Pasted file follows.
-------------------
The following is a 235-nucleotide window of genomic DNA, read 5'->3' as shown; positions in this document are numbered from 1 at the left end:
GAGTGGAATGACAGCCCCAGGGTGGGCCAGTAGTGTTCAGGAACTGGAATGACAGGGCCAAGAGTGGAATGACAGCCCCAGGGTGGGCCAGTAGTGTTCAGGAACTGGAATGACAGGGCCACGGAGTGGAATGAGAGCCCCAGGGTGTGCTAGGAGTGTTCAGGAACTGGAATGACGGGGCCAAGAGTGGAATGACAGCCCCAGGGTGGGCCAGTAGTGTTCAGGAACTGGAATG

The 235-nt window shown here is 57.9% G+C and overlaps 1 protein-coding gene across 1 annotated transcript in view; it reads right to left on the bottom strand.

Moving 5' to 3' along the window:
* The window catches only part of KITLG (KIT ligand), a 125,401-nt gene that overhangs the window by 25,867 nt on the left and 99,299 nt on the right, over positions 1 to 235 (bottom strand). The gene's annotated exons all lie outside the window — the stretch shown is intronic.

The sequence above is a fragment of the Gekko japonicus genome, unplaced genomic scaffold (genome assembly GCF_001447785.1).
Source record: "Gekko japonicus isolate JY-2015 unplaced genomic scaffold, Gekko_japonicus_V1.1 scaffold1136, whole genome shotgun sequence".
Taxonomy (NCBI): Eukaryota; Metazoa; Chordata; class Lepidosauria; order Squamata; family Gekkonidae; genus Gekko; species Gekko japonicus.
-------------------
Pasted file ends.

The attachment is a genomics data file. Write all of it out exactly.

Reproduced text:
The following is a 235-nucleotide window of genomic DNA, read 5'->3' as shown; positions in this document are numbered from 1 at the left end:
GAGTGGAATGACAGCCCCAGGGTGGGCCAGTAGTGTTCAGGAACTGGAATGACAGGGCCAAGAGTGGAATGACAGCCCCAGGGTGGGCCAGTAGTGTTCAGGAACTGGAATGACAGGGCCACGGAGTGGAATGAGAGCCCCAGGGTGTGCTAGGAGTGTTCAGGAACTGGAATGACGGGGCCAAGAGTGGAATGACAGCCCCAGGGTGGGCCAGTAGTGTTCAGGAACTGGAATG

The 235-nt window shown here is 57.9% G+C and overlaps 1 protein-coding gene across 1 annotated transcript in view; it reads right to left on the bottom strand.

Moving 5' to 3' along the window:
* The window catches only part of KITLG (KIT ligand), a 125,401-nt gene that overhangs the window by 25,867 nt on the left and 99,299 nt on the right, over positions 1 to 235 (bottom strand). The gene's annotated exons all lie outside the window — the stretch shown is intronic.

The sequence above is a fragment of the Gekko japonicus genome, unplaced genomic scaffold (genome assembly GCF_001447785.1).
Source record: "Gekko japonicus isolate JY-2015 unplaced genomic scaffold, Gekko_japonicus_V1.1 scaffold1136, whole genome shotgun sequence".
Taxonomy (NCBI): Eukaryota; Metazoa; Chordata; class Lepidosauria; order Squamata; family Gekkonidae; genus Gekko; species Gekko japonicus.